How the Number 10 Is Introduced in Common Core Math

By Christopher Danielson

In Common Core math, 10 is the most important number that a kindergarten student will learn. It is important because it’s the foundation of how you say and write numbers; it’s the number at the heart of the place value number system.

In the place value number system, a limited set of symbols (called digits) builds numbers (0, 1, 2, 3, and so on up to 9) and you can write all numbers using these symbols. Most importantly, the values of these symbols change depending on where they appear in the number. In other words, their location (place) determines their worth (value).

Because ten is so important, kindergarteners spend a lot of time noticing it and using it. Kindergarteners may represent ten in a ten frame, as shown in the figure.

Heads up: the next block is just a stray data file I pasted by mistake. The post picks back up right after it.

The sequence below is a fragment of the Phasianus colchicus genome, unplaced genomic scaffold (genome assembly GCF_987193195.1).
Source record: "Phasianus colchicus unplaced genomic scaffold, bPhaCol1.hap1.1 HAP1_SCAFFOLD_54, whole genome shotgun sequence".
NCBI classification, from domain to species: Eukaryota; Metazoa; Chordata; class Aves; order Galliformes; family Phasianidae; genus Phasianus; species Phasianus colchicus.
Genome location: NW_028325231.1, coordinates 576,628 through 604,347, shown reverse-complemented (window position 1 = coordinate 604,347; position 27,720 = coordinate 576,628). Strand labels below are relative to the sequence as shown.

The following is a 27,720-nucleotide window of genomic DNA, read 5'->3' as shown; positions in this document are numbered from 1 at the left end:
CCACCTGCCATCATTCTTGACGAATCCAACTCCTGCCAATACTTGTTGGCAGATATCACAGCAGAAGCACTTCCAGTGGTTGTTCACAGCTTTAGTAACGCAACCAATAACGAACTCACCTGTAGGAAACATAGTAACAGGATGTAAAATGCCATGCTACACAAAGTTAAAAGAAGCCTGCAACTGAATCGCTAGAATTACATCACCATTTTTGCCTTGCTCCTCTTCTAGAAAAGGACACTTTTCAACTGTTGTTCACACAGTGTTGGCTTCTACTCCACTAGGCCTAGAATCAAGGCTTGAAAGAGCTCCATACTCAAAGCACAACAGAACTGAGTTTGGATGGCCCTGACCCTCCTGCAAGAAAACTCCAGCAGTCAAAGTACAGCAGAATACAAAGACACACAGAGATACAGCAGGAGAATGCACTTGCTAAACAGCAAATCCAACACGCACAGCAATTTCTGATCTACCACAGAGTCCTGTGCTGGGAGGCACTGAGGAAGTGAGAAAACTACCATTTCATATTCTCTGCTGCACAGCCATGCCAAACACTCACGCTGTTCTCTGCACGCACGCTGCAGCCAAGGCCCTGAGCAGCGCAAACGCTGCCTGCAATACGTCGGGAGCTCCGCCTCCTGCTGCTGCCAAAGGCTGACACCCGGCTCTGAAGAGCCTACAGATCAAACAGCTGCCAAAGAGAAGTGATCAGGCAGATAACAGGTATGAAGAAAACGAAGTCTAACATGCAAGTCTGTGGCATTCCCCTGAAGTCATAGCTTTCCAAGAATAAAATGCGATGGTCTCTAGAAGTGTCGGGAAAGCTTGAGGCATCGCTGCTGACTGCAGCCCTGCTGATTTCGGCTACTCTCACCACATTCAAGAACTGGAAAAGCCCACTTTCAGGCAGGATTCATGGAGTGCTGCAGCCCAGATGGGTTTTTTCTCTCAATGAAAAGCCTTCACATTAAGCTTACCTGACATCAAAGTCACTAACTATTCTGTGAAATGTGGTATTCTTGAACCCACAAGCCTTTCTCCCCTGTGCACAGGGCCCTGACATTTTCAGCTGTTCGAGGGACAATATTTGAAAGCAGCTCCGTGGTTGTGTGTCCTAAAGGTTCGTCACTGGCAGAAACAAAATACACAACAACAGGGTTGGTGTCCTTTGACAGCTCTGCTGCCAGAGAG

A ten frame showing 6 and 4 make 10. (Or more formally 6 + 4 = 10.)

A ten frame showing 6 and 4 make 10. (Or more formally 6 + 4 = 10.)

A ten frame consists of two rows of five squares. In the squares, children can place counters — usually of two colors. In addition to helping students notice 10, ten frames can also help them identify and remember combinations making 10, such as 6 + 4.

They may represent 10 with their fingers or toes. They certainly can represent 10 by emphasizing 10, 20, 30, and so on when they count past these numbers, and they count by tens to further emphasize the importance of 10.